Most people are familiar with boozey desserts, such as brandy soaked Christmas pudding, vodka jelly or Irish Cream cheesecake-but I like to see the look on dinner party guests’ faces when I inform them that their savoury starter or main has an unusual alcoholic ingredient. Quirky recipes are interesting to cook and amusing to serve, and cooking using booze opens up a whole host of possibilities.
In cooking using booze, much of the alcohol burns off, leaving you with the flavour but not the intoxicating effects-though the degree to which this is so is debatable, so use your own judgement if cooking for minors or those who are alcohol-averse.
There are lots of options out there (and in fact even an online cookbook Cooking with Booze) but these are four of my personal favourites:
Pernod, the liquorice/ anise liqueur, has a bit of the ‘Marmite’ about it-people tend to like it or hate it. I personally don’t care to drink it straight, but have found that it adds a very unusual and delicious flavour in some cooking. Oysters Rockefeller is a famed Cajun starter most commonly associated with New Orleans. However I prefer to make it with crab. Buy the best crab you can as a less robustly-flavoured meat will be overpowered by the other ingredients. The recipe can also be made substituting shrimp. The recipe for “Crab Rockefeller” at the Crab Shack is a good starting point.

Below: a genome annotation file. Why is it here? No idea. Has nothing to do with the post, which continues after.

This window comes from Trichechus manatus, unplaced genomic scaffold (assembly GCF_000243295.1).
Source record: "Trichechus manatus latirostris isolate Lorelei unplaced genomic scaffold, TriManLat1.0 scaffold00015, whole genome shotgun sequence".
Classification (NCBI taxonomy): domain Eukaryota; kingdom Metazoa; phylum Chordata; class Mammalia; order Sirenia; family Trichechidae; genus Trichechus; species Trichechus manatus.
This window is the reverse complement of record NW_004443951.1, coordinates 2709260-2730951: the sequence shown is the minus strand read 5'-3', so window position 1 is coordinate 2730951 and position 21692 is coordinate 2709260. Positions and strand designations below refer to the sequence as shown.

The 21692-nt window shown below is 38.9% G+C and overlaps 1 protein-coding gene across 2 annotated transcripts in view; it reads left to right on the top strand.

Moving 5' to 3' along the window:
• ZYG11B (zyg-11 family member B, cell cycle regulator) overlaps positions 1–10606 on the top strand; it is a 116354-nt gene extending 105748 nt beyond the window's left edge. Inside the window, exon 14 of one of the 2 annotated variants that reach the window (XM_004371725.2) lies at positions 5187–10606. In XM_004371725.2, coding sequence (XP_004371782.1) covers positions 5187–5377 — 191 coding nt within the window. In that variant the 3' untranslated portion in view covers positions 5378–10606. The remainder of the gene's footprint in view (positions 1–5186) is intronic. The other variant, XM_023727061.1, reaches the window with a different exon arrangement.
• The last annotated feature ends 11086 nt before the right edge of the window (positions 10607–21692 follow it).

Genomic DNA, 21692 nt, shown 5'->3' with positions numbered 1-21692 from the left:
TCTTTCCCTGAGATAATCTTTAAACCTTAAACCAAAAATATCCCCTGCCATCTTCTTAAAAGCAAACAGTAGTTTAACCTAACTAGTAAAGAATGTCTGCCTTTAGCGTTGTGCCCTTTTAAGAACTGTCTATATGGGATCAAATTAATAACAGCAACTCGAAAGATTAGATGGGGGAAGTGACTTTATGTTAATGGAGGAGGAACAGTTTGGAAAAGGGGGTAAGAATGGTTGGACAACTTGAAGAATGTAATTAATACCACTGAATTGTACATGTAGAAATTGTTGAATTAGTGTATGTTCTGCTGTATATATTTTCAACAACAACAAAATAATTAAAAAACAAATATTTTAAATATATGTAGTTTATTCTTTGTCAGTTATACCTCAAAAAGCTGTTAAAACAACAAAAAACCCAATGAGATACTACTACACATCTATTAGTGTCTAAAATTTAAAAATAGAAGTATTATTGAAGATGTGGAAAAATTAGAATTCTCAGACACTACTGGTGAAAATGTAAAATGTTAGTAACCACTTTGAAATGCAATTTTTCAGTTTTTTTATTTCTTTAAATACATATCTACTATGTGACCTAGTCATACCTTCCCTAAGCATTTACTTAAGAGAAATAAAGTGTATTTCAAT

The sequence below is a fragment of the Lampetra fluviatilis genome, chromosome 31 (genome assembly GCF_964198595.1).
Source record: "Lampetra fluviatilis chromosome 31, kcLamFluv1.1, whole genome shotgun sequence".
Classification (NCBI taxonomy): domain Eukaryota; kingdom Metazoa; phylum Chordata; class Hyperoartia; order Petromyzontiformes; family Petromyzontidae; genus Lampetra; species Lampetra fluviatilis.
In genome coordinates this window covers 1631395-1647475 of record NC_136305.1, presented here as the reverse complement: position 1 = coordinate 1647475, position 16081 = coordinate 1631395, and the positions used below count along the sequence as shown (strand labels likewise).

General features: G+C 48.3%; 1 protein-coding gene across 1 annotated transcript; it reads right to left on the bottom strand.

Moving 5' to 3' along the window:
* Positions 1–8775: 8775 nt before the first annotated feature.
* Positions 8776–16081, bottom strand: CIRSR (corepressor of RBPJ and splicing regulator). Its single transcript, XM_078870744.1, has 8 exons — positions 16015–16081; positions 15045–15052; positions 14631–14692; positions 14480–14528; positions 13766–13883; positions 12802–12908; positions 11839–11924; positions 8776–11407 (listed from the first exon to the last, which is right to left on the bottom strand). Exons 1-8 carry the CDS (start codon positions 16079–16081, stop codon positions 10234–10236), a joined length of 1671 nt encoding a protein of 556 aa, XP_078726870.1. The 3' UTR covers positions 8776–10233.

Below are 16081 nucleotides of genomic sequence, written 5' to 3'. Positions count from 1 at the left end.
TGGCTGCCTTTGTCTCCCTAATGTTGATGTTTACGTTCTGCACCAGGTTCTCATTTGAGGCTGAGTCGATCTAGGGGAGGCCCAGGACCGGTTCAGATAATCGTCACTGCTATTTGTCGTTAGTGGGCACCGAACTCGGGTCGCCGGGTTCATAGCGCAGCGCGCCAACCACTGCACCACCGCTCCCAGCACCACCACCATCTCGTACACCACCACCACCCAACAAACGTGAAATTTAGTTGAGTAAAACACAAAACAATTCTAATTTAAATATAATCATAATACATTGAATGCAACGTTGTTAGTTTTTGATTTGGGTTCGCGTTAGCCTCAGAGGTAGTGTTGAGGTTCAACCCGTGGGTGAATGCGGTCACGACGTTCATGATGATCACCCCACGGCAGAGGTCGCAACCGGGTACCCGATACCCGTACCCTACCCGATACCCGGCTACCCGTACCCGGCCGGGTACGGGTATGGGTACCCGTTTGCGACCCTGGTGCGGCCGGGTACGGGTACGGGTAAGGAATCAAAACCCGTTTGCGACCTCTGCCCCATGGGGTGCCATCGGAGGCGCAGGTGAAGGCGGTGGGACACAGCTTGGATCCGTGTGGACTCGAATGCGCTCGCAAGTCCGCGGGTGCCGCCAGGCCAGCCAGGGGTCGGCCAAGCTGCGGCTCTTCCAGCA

Vodka isn’t just for tonic! Although its flavour is subtle when used in savoury cooking, it can add a nice depth to certain dishes, my favourite being pasta sauces. Nigella Lawson suggests penne alla vodka, which is a lovely vegetarian main (and I have found that the sauce in this recipe also nicely compliments meatballs). Personally I prefer to go easy on the tomatoes for a desliciously creamy dish.
Chicken cooked in wine, such as coq au vin, is a sophisticated main, but personally I prefer the more rustic and homey combination of chicken and apple cider. In particular I love Hugh Fernley-Wittingstall’s recipe for chicken and cider stew with rosemary and dumplings. The slow cooking process makes for a wonderfully tender meat in a slightly sweet cider sauce, complimented by the slightly salty and peppery dumplings.
Cooking with Guinness is great, though I usually purchase double the amount required as much of it ends up gone from the kitchen and into peoples’ glasses if I turn my head for too long! Nothing beats a lovely Guinness and steak pie, and the best recipe I’ve found is straight from the source, on the Guinness website. On the website they also suggest using leftovers in a pancake with smoked cheddar cheese, which is quick and tasty.
Combining food and alcohol in a single dish is sheer brilliance; there is little room for error in putting two of life’s greatest things together… Plus it’s a treat to see the look on your guests’ faces when you tell them they’ll be eating vodka for dinner…